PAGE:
Mixed decisions in
gay therapy ban suits
by Lisa Keen
Two federal judges in California issued differing decisions this week on the state's new gay conversion therapy law, setting up the likelihood that the 9th U.S. Circuit Court of Appeals will take up the matter.
The law, which bans state licensed mental health professionals from engaging in reparative or conversion therapy with minors, was signed by Governor Jerry Brown earlier this year and goes into effect January 1.
In the latest development, U.S. District Court Judge Kimberly Mueller in Sacramento issued an order Tuesday, December 4 denying a request for a preliminary injunction to stop the new law from taking effect. The order came one day after another federal judge in the same court issued an injunction against the same law in a different lawsuit, brought by two therapists and an adult who went through reparative therapy and is working toward a career with such therapy.
Monday's decision, however, applies only to the three plaintiffs in the case.
Shannon Minter, legal director for the National Center for Lesbian Rights, said Tuesday night that the plaintiffs who were denied the injunction filed an immediate appeal to the 9th Circuit. He said he feels confident the state's attorney general will appeal the limited injunction in the second lawsuit and that the 9th Circuit will likely consolidate the appeals and address them on an expedited basis.
Minter, who represented Equality California in its effort to intervene in the cases to defend the new law, said he expects the new law will likely take effect January 1, even though the state will not be able to enforce it against the three plaintiffs.
The law, SB 1172, signed by Brown in September, prohibits state licensed mental health professionals from administering any "sexual orientation change effort" or "reparative" therapy to a person under 18 years of age.
U.S. District Court Judge William Shubb issued the preliminary injunction Monday in Welch v. Brown, a lawsuit on behalf of the three plaintiffs. Shubb, an appointee of President George H.W. Bush, said he believes the therapists' First Amendment rights could be violated by the law.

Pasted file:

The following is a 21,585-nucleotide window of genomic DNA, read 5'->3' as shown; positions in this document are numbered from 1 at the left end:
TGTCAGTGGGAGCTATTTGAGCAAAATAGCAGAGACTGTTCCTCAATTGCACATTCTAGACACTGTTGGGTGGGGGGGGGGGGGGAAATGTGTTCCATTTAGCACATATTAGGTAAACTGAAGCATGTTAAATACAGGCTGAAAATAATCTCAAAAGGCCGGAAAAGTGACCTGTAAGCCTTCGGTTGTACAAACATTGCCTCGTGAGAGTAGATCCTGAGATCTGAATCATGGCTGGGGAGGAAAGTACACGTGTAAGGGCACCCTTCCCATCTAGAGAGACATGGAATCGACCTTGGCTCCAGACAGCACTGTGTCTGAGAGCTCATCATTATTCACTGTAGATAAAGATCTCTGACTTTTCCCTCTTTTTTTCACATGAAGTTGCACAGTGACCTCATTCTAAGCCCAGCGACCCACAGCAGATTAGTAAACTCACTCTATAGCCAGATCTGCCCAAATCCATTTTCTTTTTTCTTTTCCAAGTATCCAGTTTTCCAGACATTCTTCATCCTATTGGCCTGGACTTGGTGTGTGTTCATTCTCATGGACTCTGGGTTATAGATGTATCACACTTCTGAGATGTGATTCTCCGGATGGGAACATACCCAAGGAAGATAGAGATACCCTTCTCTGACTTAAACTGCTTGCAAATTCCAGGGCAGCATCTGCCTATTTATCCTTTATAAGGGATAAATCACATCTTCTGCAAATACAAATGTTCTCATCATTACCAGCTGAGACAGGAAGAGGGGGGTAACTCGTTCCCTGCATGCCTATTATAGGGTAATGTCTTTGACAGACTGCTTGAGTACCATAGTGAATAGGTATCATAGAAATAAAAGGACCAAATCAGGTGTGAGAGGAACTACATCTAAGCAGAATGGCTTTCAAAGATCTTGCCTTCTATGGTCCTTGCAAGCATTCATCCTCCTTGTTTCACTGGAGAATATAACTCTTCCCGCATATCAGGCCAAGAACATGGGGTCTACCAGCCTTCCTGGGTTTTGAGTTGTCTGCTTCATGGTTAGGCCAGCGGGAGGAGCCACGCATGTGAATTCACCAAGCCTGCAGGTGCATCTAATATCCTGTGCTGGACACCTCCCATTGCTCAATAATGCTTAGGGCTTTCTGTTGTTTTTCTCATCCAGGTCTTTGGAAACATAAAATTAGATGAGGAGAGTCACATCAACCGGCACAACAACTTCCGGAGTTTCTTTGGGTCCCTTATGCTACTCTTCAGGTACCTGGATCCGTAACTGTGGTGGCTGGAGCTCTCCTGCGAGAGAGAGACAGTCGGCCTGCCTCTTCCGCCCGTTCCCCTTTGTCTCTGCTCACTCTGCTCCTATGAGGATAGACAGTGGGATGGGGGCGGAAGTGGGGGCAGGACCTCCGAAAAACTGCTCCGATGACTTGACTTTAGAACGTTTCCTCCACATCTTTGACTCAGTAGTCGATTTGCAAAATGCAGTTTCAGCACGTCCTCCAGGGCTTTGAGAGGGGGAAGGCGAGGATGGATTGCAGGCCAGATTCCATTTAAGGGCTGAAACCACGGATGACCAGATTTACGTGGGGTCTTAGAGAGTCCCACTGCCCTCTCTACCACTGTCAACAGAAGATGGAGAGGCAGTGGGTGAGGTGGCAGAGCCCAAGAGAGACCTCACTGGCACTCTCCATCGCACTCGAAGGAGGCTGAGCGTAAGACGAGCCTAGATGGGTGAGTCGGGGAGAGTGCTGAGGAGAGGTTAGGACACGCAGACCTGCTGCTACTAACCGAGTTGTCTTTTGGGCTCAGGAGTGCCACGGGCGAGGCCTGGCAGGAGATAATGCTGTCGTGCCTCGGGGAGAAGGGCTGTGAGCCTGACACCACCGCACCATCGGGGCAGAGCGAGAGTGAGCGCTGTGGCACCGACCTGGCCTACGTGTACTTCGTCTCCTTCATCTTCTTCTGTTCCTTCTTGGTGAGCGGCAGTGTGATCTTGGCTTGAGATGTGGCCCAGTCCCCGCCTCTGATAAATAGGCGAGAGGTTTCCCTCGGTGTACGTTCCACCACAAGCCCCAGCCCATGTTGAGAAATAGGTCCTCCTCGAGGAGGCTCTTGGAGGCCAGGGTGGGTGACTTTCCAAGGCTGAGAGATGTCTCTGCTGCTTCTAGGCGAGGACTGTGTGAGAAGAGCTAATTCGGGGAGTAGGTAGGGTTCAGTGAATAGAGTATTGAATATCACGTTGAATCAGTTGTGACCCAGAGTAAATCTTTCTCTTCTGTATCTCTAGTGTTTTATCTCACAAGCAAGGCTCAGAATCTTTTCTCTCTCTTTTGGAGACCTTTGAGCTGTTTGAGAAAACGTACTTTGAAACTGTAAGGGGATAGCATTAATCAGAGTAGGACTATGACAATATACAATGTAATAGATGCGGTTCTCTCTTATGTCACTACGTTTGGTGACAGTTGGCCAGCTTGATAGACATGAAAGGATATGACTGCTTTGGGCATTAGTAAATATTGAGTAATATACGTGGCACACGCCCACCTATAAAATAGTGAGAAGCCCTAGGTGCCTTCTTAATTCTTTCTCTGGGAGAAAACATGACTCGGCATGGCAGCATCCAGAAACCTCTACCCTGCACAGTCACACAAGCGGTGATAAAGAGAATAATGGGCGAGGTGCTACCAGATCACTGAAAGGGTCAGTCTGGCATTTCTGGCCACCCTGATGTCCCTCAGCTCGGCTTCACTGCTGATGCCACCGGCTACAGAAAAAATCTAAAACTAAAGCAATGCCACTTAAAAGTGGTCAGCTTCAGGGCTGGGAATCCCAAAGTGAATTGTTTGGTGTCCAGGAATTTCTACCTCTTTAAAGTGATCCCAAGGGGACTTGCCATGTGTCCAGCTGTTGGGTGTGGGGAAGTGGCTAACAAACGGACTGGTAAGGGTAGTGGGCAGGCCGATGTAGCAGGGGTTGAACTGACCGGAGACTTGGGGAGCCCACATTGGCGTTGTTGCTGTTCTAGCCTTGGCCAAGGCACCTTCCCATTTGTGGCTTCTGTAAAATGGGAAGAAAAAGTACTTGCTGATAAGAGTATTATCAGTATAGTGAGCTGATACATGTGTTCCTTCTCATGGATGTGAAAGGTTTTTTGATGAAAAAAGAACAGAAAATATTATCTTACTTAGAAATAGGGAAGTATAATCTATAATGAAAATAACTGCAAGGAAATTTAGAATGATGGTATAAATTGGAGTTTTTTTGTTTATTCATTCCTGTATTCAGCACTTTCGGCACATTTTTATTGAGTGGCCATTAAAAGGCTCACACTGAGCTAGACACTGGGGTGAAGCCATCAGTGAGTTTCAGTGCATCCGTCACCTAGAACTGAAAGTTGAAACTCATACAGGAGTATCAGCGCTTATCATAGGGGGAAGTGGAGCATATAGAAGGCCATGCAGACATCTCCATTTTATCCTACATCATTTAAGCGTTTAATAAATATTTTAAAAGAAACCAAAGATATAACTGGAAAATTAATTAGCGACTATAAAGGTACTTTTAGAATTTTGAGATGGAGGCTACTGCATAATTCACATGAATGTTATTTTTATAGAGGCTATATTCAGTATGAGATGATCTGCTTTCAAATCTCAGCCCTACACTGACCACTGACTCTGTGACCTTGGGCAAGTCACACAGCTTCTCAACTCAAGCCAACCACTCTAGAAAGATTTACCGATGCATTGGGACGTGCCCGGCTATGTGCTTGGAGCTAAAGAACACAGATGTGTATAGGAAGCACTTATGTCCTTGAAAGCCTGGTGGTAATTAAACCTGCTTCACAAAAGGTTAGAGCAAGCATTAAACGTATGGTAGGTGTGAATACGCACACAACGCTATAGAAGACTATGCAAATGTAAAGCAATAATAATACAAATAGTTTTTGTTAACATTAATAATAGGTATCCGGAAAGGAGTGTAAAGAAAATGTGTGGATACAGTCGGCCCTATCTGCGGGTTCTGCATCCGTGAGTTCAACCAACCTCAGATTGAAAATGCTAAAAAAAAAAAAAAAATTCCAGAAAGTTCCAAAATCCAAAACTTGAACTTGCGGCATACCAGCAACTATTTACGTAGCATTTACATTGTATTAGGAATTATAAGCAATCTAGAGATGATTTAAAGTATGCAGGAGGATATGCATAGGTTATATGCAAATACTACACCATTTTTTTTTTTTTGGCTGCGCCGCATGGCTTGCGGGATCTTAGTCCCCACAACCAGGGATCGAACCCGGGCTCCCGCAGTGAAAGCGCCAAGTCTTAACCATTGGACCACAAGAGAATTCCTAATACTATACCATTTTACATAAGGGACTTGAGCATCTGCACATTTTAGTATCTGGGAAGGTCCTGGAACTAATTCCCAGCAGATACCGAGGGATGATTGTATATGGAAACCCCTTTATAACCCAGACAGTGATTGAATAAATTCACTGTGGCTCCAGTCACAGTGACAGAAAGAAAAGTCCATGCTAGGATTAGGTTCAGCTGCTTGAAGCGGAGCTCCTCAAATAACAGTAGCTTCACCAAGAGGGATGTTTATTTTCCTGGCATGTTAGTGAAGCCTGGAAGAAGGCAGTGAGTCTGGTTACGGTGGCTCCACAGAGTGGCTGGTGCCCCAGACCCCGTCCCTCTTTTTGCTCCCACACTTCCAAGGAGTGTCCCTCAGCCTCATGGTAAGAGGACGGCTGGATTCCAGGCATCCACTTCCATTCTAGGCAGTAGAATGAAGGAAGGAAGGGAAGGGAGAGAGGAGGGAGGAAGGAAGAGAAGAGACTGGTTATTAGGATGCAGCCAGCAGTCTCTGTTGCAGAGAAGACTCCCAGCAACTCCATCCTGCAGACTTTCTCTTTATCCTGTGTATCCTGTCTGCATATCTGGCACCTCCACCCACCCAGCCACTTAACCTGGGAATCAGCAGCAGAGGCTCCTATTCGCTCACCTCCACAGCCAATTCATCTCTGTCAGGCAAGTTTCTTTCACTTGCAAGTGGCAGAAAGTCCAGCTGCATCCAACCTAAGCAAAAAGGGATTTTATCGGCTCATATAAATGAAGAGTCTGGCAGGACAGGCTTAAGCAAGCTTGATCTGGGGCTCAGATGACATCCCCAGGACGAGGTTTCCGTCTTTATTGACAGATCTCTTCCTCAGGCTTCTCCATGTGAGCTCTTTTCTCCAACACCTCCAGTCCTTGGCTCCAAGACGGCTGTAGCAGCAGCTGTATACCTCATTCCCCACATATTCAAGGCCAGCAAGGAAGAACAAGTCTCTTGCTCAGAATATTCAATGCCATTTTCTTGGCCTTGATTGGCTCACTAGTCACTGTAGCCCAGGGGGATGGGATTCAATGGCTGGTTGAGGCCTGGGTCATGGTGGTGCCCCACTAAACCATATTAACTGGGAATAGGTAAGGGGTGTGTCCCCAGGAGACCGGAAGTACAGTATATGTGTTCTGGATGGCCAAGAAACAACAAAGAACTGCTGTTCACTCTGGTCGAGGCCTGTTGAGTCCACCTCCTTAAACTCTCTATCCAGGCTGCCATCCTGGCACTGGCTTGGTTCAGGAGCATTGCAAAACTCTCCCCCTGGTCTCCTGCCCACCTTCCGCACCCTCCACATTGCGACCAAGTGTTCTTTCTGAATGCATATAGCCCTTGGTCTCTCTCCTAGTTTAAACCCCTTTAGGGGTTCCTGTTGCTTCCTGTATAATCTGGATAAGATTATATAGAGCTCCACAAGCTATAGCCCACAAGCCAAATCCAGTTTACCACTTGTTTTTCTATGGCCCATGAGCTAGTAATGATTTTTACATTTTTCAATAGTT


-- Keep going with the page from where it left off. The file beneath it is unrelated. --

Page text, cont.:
But Mueller, an Obama appointee, said Liberty Counsel, the group pressing the case to stop the new law from taking effect, was "not likely to prevail on the merits" of their First Amendment challenge to the law, and thus did not qualify for a preliminary injunction in the other case.
Liberty Counsel is a legal group that promotes the exercise of religious freedoms in political and legal arenas. The identified plaintiffs in its case, Pickup v. Brown, were four licensed mental health professionals, including the notorious reparative therapy promoter Joseph Nicolosi, as well as lesser known David Pickup, Christopher Rosik, and Robert Vazzo. Plaintiffs also included the National Association for Research and Therapy of Homosexuality, a Christian counselors group, and two "Jack and Jane Doe" plaintiff couples on behalf of two "John Doe" minors.
Mueller, citing the state's role in regulating the medical profession, said the plaintiffs have not demonstrated that therapy is "expressive speech" within the meaning of the First Amendment.
"Nothing in [the new law] prevents a therapist from mentioning the existence of [reparative therapies], recommending a book on [such therapies], or recommending [such] treatment by another unlicensed person such as a religious figure," said Mueller. She said the law does not bar parents from seeking such therapy through persons other than state-licensed mental health professionals and "does not impede parents' religious or moral convictions" because it proscribes reparative therapies "only as performed by state-licensed mental health professionals."
A number of LGBT organizations were involved in passing the new law and filed briefs in the lawsuit, including EQCA, NCLR, and Lambda Legal Defense and Education Fund.
Mueller granted EQCA's request to participate as an intervening party in the lawsuit, to defend the law, along with state Attorney General Kamala Harris.
Brown signed SB 1172 after it was passed by the legislature, becoming the first-of-its-kind law in the country. In separate actions, as reported last week, Representative Jackie Speier (D-San Mateo) filed a similar resolution in Congress. And the American Civil Liberties Union filed a lawsuit in federal court in New Jersey last week, seeking to hold a reparative therapy group liable for consumer fraud.